Called “common-interest housing” condos, co-ops, flats, townhomes, and apartments have different meanings to different buyers and even have different colloquial meanings than the official real estate industry meanings. Below you'll find a breakdown of the differences between these housing types along with the advantages and disadvantages of each. 

What is “Common Interest Housing”?

Before going too deep, it is essential to understand just what "common-interest housing" actually is. This type of real estate involves a combination of individually owned areas and shared areas in a single property. Shared areas often include pools, parking, and clubhouses, but it can also mean shared landscaping, exteriors, fences and roofs depending on the type of property. A property manager, homeowners association (HOA) or a combination of the two maintains common areas.

Condos and Co-Ops

Condominiums, more commonly called condos, are single home units in a shared property. A homeowner separately owns each unit. The shared property types range from high rise buildings, also called apartments or flats, to conjoined homes townhouse-style. A single family home in a planned community or a mobile home in a community or park can also be condos. Instead of a specific type of home style, "condominium" is a legal term in the United States that refers to the ownership status, so homes of any form, connected or not, can qualify if they are part of a shared property community. 

A co-op, short for cooperative housing development, is another thing entirely. While similarly structured with private and shared areas, co-op owners purchase and own shares in the real estate development instead of their specific portion of the property. All the shareholders have a voice in the real estate corporation, and their investment includes the right to live in a unit. Usually, the monthly expenses of the real estate corporation split between shareholders, so this can be an extra expense you need to plan for. Similarly to condominium, "co-op" is a legal term that refers to the ownership style of the building or neighborhood instead of the building's structure. Depending on your area, you can find co-ops in apartment-style buildings, single family home neighborhoods and townhome style shared wall housing.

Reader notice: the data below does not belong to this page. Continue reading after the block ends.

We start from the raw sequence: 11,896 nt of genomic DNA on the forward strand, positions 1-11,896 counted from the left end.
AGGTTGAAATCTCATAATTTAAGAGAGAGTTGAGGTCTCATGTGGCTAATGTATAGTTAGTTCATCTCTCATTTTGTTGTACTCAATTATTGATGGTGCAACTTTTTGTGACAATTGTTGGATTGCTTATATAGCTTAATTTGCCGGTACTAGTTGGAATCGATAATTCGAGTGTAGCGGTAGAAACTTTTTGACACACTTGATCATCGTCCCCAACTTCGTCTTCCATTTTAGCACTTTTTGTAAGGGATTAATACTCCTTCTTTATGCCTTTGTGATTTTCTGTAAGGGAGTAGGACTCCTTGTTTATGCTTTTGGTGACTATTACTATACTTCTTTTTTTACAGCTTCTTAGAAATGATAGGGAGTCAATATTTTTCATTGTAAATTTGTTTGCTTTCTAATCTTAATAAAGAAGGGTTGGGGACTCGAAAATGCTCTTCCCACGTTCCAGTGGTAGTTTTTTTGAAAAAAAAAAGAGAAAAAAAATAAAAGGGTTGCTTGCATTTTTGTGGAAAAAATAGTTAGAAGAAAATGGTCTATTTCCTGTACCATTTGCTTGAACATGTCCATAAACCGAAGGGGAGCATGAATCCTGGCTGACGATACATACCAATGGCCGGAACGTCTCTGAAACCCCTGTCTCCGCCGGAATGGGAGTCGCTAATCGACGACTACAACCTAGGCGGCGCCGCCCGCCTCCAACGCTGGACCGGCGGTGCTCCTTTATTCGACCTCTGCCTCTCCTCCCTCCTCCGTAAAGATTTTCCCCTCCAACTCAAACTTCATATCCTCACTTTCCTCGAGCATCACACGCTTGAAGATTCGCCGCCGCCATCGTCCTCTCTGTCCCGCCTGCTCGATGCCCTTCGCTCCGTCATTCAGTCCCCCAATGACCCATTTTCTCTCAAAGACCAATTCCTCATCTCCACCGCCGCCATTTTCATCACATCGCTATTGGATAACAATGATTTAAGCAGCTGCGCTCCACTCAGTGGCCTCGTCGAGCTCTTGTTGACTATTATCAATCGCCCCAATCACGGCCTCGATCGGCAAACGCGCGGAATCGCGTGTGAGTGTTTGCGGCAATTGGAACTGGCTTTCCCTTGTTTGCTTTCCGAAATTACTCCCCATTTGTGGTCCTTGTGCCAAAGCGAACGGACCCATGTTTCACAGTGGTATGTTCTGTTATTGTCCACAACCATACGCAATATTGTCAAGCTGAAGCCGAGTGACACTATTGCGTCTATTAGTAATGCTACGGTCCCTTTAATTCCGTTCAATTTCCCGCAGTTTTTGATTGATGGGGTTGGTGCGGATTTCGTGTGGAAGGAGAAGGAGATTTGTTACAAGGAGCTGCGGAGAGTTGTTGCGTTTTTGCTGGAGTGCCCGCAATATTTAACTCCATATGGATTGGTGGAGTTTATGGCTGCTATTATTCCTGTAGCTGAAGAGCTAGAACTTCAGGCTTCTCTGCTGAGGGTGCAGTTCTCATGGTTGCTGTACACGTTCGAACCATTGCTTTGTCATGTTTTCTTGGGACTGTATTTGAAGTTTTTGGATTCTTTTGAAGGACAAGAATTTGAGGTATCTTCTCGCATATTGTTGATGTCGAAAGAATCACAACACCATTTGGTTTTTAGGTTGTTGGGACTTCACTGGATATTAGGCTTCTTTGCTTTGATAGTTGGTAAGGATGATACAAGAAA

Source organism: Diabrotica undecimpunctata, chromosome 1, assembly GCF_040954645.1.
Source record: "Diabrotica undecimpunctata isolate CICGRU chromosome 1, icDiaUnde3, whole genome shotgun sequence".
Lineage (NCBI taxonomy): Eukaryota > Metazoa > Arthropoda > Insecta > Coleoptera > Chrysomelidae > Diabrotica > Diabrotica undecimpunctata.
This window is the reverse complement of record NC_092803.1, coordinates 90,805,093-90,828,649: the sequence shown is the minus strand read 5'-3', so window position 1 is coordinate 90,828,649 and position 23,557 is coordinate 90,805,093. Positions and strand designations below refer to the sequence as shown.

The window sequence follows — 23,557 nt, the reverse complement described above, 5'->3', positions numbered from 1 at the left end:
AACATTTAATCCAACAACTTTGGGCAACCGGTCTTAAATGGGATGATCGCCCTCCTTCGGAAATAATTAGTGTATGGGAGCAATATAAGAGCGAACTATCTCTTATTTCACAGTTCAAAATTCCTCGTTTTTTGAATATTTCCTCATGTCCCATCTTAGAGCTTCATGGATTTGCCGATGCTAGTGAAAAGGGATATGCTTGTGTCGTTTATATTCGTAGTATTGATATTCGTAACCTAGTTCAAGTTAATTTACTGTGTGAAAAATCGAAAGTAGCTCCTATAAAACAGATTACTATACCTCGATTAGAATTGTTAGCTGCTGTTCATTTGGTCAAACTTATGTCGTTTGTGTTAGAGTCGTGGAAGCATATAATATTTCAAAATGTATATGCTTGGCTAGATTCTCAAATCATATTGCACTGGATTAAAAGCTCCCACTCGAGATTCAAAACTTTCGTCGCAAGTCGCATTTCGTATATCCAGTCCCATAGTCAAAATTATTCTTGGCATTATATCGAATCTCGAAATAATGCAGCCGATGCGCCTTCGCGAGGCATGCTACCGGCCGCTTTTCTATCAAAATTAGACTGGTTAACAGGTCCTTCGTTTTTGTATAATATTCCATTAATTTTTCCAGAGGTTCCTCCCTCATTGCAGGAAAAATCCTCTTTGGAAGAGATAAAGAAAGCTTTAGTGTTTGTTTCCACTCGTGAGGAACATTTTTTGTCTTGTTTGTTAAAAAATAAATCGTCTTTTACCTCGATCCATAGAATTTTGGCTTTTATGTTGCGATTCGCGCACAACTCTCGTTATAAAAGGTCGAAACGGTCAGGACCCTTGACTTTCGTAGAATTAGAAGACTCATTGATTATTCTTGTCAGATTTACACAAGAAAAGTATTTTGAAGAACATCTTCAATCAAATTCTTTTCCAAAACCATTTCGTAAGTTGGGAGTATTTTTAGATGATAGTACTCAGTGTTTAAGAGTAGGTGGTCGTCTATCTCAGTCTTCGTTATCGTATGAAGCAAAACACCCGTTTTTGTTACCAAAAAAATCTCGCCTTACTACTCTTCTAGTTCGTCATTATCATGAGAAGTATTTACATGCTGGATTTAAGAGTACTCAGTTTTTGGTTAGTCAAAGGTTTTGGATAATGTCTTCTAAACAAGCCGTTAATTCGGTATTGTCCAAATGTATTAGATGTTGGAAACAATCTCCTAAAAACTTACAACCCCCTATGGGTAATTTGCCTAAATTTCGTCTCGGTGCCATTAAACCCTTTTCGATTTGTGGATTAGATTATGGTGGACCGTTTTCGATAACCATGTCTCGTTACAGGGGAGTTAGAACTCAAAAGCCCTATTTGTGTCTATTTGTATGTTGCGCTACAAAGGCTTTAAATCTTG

Flats, Townhomes, and Apartments

You’ve noticed the words flat, apartment and townhome in the descriptions of condos and co-ops above. This is because apartments, flats, and townhomes don't have such specific legal meanings. The term "apartment" most often refers to rental units, usually in a single building or set of structures. These are generally not owned, but instead leased or rented from the owner of the entire building or complex. However, since apartments are just a building style with several units that have shared walkways and entryways, apartments can be rentals, condos or co-ops depending on the situation. 

Townhomes refer to a specific building style where the house connects to another house on at least one side. Just like apartments, townhomes could be rentals, co-ops, condos or single-family homes. The true townhome design requires both homes to have separate side-walls even though they touch. However, a lot of condo, co-op and apartment designs look like townhomes without actually meeting the construction requirements. Do this by styling the front or backs of each unit differently, even if constructed as part of a single building. 

Are you thinking of buying a condominium or co-op? Talk to your real estate agent about what's available in your area!




Categories: Uncategorized